The Democratic Congressional Campaign Committee is scaling back on one of its largest campaign buys of the cycle, targeting Rep. Mike Coffman (R-Colo.), in order to try to save its Democratic incumbents.


The move comes to save House Democrats who are facing a barrage of new outside spending from GOP-aligned groups. American Action Network and the Congressional Leadership Fund dumped more than $4 million in additional spending against Democratic incumbents on Friday.

Coffman, who sits in a swing Denver-area district, has been a top Democratic target all cycle. Democrats have already spent $1.8 million on the district, more than their initial reservation there, but are moving elsewhere the $1.4 million they still had planned there.

Democrats insist that the race is winnable, and point out that former Colorado House Speaker Andrew Romanoff (D) is one of the best-funded challengers in the country. But the move indicates that their hopes of taking out Coffman have dimmed some, and that they're increasingly worried about some of their other incumbents.

"This is still a very winnable race, and Romanoff is well-funded and in a competitive position to bring it across the finish line," said a DCCC aide.

The DCCC has added more air coverage for Reps. Ron BarberRonald (Ron) Sylvester BarberKavanaugh nomination a make or break moment to repeal Citizens United Latina Leaders to Watch 2018 Principles and actions mean more than Jeff Flake’s words MORE (D-Ariz.), Ami BeraAmerish (Ami) Babulal BeraSeniors deserve access to Health Savings Accounts Democratic lawmakers support Bustos after DCCC resignations Overnight Defense: Shanahan exit shocks Washington | Pentagon left rudderless | Lawmakers want answers on Mideast troop deployment | Senate could vote on Saudi arms deal this week | Pompeo says Trump doesn't want war with Iran MORE (D-Calif.), Julia BrownleyJulia Andrews BrownleyKatherine Clark quietly eyes leadership ascent California Democrats unveil redistricting reform bill after Supreme Court partisan gerrymandering ruling WHIP LIST: The 132 House Democrats backing an impeachment inquiry MORE (D-Calif.), John BarrowJohn Jenkins BarrowRepublican wins Georgia secretary of state runoff to replace Kemp The most important runoff election is one you probably never heard of Our democracy can’t afford to cut legal aid services from the budget MORE (D-Ga.), Bill Enyart (D-Ill.), Carol Shea-Porter (D-N.H.), Anne Kuster (D-N.H.) and Nick RahallNick Joe RahallWe shouldn't allow politics to impede disaster relief Break the cycle of partisanship with infant, child health care programs Clinton mulls role in 2018 midterms MORE (D-W.Va.).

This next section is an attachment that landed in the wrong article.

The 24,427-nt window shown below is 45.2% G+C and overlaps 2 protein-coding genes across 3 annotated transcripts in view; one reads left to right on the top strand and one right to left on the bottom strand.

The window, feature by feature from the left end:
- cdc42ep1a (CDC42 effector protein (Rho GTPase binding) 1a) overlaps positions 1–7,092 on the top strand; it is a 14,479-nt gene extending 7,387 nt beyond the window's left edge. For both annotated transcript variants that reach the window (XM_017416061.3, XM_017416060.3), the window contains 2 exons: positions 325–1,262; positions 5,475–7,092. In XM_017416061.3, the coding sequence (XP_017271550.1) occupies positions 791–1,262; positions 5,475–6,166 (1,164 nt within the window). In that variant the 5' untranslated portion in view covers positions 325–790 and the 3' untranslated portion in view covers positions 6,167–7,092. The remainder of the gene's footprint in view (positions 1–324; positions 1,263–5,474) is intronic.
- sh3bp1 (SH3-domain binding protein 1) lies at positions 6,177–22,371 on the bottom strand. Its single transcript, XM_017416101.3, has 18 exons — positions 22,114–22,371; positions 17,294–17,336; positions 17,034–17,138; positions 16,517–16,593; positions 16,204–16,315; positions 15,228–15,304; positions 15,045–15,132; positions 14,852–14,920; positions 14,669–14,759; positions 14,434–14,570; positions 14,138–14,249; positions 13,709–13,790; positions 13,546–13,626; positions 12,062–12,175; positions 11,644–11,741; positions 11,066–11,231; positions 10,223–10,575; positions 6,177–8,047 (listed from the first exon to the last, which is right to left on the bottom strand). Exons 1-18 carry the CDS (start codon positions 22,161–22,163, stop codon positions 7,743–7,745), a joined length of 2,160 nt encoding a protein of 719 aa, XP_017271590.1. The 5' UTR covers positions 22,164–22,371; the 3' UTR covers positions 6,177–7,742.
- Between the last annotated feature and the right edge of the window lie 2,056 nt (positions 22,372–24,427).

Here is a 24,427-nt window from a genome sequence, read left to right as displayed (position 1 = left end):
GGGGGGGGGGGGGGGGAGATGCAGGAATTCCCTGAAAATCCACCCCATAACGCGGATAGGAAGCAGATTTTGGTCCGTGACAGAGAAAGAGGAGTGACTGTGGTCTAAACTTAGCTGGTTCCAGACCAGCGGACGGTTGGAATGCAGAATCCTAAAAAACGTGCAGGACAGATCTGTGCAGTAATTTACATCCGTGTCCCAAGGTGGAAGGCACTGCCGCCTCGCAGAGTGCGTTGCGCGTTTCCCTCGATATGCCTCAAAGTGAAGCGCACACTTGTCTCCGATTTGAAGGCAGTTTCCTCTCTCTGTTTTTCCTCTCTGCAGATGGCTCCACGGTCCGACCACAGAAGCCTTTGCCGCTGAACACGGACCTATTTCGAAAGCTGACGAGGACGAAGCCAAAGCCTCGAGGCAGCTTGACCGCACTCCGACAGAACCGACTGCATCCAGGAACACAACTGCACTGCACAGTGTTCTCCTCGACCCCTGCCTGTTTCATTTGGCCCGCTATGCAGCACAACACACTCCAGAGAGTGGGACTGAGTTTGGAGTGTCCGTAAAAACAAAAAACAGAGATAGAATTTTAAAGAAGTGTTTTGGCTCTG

The move is the latest retrenchment measure for House Democrats, who face a ratcheting up of spending from GOP outside groups and a less-than-stellar national climate. House Democrats have also expressed frustration that the outside groups that normally back them haven't been spending as heavily this election, instead focusing on keeping Senate control. House Republicans are expected to pick up seats this fall.

This post was updated at 7:15 p.m.